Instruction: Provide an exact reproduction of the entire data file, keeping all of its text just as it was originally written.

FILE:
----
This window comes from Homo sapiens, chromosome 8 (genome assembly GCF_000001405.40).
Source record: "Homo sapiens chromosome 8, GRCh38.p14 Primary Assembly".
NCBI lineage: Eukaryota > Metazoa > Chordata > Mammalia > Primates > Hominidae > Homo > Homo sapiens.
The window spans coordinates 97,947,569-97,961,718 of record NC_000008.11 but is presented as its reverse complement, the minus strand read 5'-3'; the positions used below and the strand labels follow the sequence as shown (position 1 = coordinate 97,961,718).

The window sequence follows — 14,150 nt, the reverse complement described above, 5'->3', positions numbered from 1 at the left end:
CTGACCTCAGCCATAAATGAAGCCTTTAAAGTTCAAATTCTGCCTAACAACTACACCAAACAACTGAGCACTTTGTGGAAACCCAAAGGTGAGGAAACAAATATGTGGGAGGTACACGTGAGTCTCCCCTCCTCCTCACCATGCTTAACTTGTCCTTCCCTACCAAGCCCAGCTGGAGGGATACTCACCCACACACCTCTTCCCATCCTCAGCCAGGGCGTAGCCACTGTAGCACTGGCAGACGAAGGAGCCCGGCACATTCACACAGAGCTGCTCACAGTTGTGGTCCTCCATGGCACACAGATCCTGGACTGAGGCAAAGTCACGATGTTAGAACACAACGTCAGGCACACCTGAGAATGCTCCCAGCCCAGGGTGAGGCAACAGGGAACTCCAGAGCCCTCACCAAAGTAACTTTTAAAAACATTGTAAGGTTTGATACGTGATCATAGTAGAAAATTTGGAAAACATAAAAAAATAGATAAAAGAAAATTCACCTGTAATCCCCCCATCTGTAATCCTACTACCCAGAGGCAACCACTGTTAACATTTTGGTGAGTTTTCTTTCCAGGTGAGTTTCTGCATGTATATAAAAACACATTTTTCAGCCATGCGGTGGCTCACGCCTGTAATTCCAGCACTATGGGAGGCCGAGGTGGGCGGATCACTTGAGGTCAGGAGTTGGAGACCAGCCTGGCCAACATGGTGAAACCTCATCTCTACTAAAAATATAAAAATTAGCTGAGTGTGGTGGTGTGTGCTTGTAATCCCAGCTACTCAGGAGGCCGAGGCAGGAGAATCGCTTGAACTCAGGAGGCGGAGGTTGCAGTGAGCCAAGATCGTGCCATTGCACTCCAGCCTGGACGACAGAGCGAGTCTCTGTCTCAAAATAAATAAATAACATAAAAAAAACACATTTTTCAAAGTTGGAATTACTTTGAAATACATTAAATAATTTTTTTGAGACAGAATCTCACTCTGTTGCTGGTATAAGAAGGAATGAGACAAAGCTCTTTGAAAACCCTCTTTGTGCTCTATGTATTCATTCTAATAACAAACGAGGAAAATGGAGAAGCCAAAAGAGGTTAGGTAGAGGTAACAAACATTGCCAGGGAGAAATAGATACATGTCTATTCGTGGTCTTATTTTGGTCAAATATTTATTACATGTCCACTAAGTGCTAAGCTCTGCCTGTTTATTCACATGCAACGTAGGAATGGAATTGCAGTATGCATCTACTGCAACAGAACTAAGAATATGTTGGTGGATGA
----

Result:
This window comes from Homo sapiens, chromosome 8 (genome assembly GCF_000001405.40).
Source record: "Homo sapiens chromosome 8, GRCh38.p14 Primary Assembly".
NCBI lineage: Eukaryota > Metazoa > Chordata > Mammalia > Primates > Hominidae > Homo > Homo sapiens.
The window spans coordinates 97,947,569-97,961,718 of record NC_000008.11 but is presented as its reverse complement, the minus strand read 5'-3'; the positions used below and the strand labels follow the sequence as shown (position 1 = coordinate 97,961,718).

The window sequence follows — 14,150 nt, the reverse complement described above, 5'->3', positions numbered from 1 at the left end:
CTGACCTCAGCCATAAATGAAGCCTTTAAAGTTCAAATTCTGCCTAACAACTACACCAAACAACTGAGCACTTTGTGGAAACCCAAAGGTGAGGAAACAAATATGTGGGAGGTACACGTGAGTCTCCCCTCCTCCTCACCATGCTTAACTTGTCCTTCCCTACCAAGCCCAGCTGGAGGGATACTCACCCACACACCTCTTCCCATCCTCAGCCAGGGCGTAGCCACTGTAGCACTGGCAGACGAAGGAGCCCGGCACATTCACACAGAGCTGCTCACAGTTGTGGTCCTCCATGGCACACAGATCCTGGACTGAGGCAAAGTCACGATGTTAGAACACAACGTCAGGCACACCTGAGAATGCTCCCAGCCCAGGGTGAGGCAACAGGGAACTCCAGAGCCCTCACCAAAGTAACTTTTAAAAACATTGTAAGGTTTGATACGTGATCATAGTAGAAAATTTGGAAAACATAAAAAAATAGATAAAAGAAAATTCACCTGTAATCCCCCCATCTGTAATCCTACTACCCAGAGGCAACCACTGTTAACATTTTGGTGAGTTTTCTTTCCAGGTGAGTTTCTGCATGTATATAAAAACACATTTTTCAGCCATGCGGTGGCTCACGCCTGTAATTCCAGCACTATGGGAGGCCGAGGTGGGCGGATCACTTGAGGTCAGGAGTTGGAGACCAGCCTGGCCAACATGGTGAAACCTCATCTCTACTAAAAATATAAAAATTAGCTGAGTGTGGTGGTGTGTGCTTGTAATCCCAGCTACTCAGGAGGCCGAGGCAGGAGAATCGCTTGAACTCAGGAGGCGGAGGTTGCAGTGAGCCAAGATCGTGCCATTGCACTCCAGCCTGGACGACAGAGCGAGTCTCTGTCTCAAAATAAATAAATAACATAAAAAAAACACATTTTTCAAAGTTGGAATTACTTTGAAATACATTAAATAATTTTTTTGAGACAGAATCTCACTCTGTTGCTGGTATAAGAAGGAATGAGACAAAGCTCTTTGAAAACCCTCTTTGTGCTCTATGTATTCATTCTAATAACAAACGAGGAAAATGGAGAAGCCAAAAGAGGTTAGGTAGAGGTAACAAACATTGCCAGGGAGAAATAGATACATGTCTATTCGTGGTCTTATTTTGGTCAAATATTTATTACATGTCCACTAAGTGCTAAGCTCTGCCTGTTTATTCACATGCAACGTAGGAATGGAATTGCAGTATGCATCTACTGCAACAGAACTAAGAATATGTTGGTGGATGA